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Istanbul 1955: The anatomy of a pogrom

By Ilias K. Maglinis - Kathimerini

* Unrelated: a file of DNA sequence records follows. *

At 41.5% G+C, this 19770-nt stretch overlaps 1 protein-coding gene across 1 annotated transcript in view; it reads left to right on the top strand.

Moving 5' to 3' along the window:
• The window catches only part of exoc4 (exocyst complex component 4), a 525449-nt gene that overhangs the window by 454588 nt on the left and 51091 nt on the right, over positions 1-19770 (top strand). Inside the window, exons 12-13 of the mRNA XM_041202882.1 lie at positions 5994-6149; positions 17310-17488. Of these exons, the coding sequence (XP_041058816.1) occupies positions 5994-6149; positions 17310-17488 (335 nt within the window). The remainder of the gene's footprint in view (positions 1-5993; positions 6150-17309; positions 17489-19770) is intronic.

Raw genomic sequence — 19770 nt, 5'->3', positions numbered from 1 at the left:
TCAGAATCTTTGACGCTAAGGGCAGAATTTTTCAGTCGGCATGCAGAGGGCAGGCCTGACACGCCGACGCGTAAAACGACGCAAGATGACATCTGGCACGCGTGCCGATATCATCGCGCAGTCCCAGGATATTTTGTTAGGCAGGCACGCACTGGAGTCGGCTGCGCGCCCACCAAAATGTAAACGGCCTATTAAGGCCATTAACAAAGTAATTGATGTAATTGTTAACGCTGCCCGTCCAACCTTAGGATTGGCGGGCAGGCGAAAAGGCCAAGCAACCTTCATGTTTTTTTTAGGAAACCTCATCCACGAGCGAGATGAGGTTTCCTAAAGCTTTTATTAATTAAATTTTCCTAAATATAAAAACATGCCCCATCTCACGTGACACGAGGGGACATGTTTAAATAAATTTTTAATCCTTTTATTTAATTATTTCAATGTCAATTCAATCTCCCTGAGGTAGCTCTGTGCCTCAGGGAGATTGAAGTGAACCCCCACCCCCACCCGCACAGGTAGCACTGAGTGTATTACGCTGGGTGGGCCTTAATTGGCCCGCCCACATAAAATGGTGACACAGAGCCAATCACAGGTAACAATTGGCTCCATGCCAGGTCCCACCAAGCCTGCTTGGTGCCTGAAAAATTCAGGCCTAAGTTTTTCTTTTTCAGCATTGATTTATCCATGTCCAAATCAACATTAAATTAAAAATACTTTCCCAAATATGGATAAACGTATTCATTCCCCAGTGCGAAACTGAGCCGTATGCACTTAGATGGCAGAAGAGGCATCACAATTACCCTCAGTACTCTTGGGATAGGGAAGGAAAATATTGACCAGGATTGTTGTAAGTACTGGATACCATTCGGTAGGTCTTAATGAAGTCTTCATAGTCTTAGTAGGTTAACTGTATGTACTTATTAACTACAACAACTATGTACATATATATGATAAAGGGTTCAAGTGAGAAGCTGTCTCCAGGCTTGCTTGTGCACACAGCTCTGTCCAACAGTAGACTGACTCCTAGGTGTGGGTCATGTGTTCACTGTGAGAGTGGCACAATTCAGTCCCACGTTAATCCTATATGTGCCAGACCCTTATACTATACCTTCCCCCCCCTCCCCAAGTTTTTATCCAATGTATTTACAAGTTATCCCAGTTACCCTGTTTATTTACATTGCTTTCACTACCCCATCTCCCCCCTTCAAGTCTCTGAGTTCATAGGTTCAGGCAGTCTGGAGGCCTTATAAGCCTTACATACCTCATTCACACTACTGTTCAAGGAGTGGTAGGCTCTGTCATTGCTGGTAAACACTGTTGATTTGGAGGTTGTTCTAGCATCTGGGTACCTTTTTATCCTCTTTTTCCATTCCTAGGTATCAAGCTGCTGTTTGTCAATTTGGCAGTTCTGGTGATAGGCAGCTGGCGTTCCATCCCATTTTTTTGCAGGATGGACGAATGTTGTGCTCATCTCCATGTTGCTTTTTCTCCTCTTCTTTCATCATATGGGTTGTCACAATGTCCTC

On the night of September 6, 1955, authorities in Istanbul organized a protest rally on the Cyprus issue in response to an alleged arson attack in Thessaloniki, at the house where Kemal Ataturk was born. The rally got out of control and resulted in a «Kristallnacht» against Greeks in Istanbul. The Turks in the city went on a rampage, shouting «Down with Europe» and «Onward to Athens and Thessaloniki.» They looted and destroyed hundreds of Greek shops, homes, churches, schools, and cemeteries. The tragedy of that night - as well as its prologue and epilogue - form the core of a new book by leading Byzantinologist and student of Greek-Turkish relations, Spyros Vryonis. The book, titled «The Mechanism of Destruction: The Turkish Pogrom of September 6-7, 1955, and the Destruction of Istanbul's Greek Community,» was recently released in the US by Greekworks.com. It is distributed in Athens by Estia and Eleftheroudakis. Most historians abroad are not aware of how far the damage extended that night in 1955. Turkish governments have tried to erase what they consider an «isolated incident» from the country's collective memory. Moreover, Turkish officials say the night's events did not unfold the way witnesses described them. Nearly all Turkish governments have become adept at systematically distorting history in order to highlight their national and geopolitical interests. Dozens of US universities - including Harvard and Princeton - have received donations from Turkish businessmen to found Turkish studies departments, the American writer Thea Halo, who is of Pontic Greek origin, told Kathimerini in a December 24, 2000 interview. This way, she said, Turkish history can be taught in a way that serves their own interests, downplaying events such as the genocide of 1,200,000 Armenians, 750,000 Assyrians and 350,000 Pontic Greeks in the country. Spyros Vryonis, who talked to Kathimerini shortly before his book was published in the US, confirmed this information while emphasizing that Greece had been remiss in its reaction to this. Vryonis usually delves into Greek history from the time of Homer and Greece's relations with other Balkan countries, particularly Turkey. But his new 650-page book illuminates unknown aspects and details of a modern tragedy witnessed by Greeks and foreigners alike. The book took him years to write. In the book, Vryonis refers to the enormous damage to property and the psychological wounds that Istanbul's Greeks suffered. He focuses on the human element without abandoning a sober and strictly historical approach. He opens the book by describing the social and economic conditions in Istanbul's Greek community, which was very active in the city's business and cultural life, and analyzing the political and diplomatic environment. He also examines a trial that eventually resulted in the hanging of then-Prime Minister Adnan Menderes. Vryonis got access to previously unknown archives from the trial, discovering the peculiar mechanism of Turkish justice, whereby the accused is denied fundamental rights regarding his defense. Excellent photographs illustrate the text, mostly from the lens of the Ecumencial Patriarchate's official photographer, Dimitris Kaloumenos, who risked his life to record the events and to smuggle the photographs into Greece with the help of Ethnos newspaper correspondent Giorgos Karagiorgas. Spyros Vryonis considers Kaloumenos one of the main witnesses to the events and says the book would not have become what it is without him.

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